3. Fear of radiation from the LTE signal
  4. Need to be in radio free zones

All but #3 are valid personal concerns. I know there are places cell phones and WiFi aren't allowed for radio observatories.

I personally wish we had 5G, WiFi, and a bit deal more access to our data. But the Sirius Guardian system is terrible.
It's 1.

I try to consider the transactions I'm involved with and decide if I'm getting what I'm paying for. Sirius and Mopar aren't offering anything I value, but they're still collecting detailed location and sensor data from my vehicle, so I'm not getting my data's worth. Since it's pretty easy to keep them from collecting the data by pulling the modem, and asking them to stop may or may not actually cause them to stop, I decided this was the best course of action.

It also leaves the remote chance (Last couple of years we've seen the Solarwinds thing, every Exchange server in the world getting compromised, every managed Linux VM in Azure having a huge gaping hole installed by Microsoft, every MS print server offering easy administrative access to anyone who can gain any kind of user level access to a system, Zero click iMessage hacks of iPhones, and that's what comes to mind in about 3 seconds, there are probably more) of a system level compromise at one of the companies that lets someone push malware out to vehicles. Think Sirius and Mopar have better security than those guys? Even if the service is canceled and they do stop connecting to the car (doubtful), the LTE modem is sitting there patiently trying to connect to cell towers waiting for someone to reactivate the service. If you read threads, especially about earlier 4xes, I think you might get the sense that the software in the vehicle is probably not lacking in exploitable bugs.
 

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I forgot security in my list! You can then remove the security gateway with less concern for something like Tazer or JScan.

Agree on the value proposition. The Sirius XM Guardian service may not even be worth its free intro price. I do like being able to remote lock and start. But pulling data is so hit or miss I don't even want to try anymore.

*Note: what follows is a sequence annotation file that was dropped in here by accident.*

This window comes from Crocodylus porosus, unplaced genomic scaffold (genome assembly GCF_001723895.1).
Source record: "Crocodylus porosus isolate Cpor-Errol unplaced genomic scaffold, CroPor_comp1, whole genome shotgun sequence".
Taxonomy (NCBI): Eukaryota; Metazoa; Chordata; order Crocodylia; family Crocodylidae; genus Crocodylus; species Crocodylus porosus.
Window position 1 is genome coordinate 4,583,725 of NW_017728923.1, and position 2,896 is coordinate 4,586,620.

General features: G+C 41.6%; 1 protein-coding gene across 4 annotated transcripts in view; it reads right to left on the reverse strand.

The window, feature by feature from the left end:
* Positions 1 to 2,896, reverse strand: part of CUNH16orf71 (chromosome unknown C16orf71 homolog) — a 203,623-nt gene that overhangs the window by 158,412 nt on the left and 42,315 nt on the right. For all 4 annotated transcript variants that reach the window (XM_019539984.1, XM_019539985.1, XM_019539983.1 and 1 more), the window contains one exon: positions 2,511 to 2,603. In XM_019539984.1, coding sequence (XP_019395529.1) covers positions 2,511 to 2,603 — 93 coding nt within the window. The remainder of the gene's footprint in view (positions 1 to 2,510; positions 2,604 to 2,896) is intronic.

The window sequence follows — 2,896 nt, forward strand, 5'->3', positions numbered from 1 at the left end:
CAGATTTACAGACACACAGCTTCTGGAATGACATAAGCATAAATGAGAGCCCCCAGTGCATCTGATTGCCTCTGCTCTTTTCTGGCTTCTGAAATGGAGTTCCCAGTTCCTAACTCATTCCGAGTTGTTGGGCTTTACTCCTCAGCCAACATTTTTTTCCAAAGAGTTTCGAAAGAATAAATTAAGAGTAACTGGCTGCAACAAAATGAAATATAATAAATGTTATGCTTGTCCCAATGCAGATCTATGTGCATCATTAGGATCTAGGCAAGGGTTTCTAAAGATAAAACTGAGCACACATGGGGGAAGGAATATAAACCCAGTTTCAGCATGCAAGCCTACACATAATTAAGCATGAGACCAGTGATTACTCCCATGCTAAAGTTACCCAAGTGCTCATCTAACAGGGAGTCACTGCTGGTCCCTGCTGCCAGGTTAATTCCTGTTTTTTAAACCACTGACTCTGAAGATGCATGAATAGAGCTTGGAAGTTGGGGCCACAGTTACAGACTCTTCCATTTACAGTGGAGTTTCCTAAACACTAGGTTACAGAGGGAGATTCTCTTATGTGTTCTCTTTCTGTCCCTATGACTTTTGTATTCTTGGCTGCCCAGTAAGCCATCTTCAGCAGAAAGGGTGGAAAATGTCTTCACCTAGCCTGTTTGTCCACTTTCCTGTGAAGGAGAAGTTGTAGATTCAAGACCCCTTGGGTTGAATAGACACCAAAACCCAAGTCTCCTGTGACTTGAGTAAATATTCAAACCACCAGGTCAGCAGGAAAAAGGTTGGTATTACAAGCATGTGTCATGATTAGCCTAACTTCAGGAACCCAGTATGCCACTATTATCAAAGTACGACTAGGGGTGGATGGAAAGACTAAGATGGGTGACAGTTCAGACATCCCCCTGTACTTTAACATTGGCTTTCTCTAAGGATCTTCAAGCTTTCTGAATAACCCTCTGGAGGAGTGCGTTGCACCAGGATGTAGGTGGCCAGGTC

I'd pay for service if Uconnect were more like an Android system that could stream Spotify, Google maps, etc.
 

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I'd guess it's one of

  1. Privacy Concerns
  2. Not wanting Jeep to know when he needs an oil change
  3. Fear of radiation from the LTE signal
  4. Need to be in radio free zones

All but #3 are valid personal concerns. I know there are places cell phones and WiFi aren't allowed for radio observatories.

I personally wish we had 5G, WiFi, and a bit deal more access to our data. But the Sirius Guardian system is terrible.
Good points. I think some military locations have cellular restrictions as well.

If #1, then I presume the OP doesn't own a cell phone so the loss of Uconnect would be a non issue.
 

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Frank, you're my hero. I found this thread googling for how to disable this, and will be making the mod myself.

My reasons are same as yours:
  • The car otherwise matched my needs, but,
  • Didn't consent to sending my whereabouts & vehicle telemetry to FCA/Mopar 24/7, and don't get any value from it;
  • Don't trust FCA/Mopar with safeguarding my data even if I disuse it;
  • Not remotely confident FCA/Mopar (& their attendant infosec practices, or lack thereof!) to prevent remote exploit of my, er, car. In fact I'll bet good money we see a uconnect exploit at blackhat/defcon within the next few years.
I found one other thread at a different forum on this topic, and in their case, it looks like they merely yanked the pink cable harness. I am curious, did you consider this option? My guess is the antennas go out this harness (need to verify), and it might be sufficient to prevent connectivity. If so, it might make the mod a bit easier. In any case, I plan to try it first and will report back.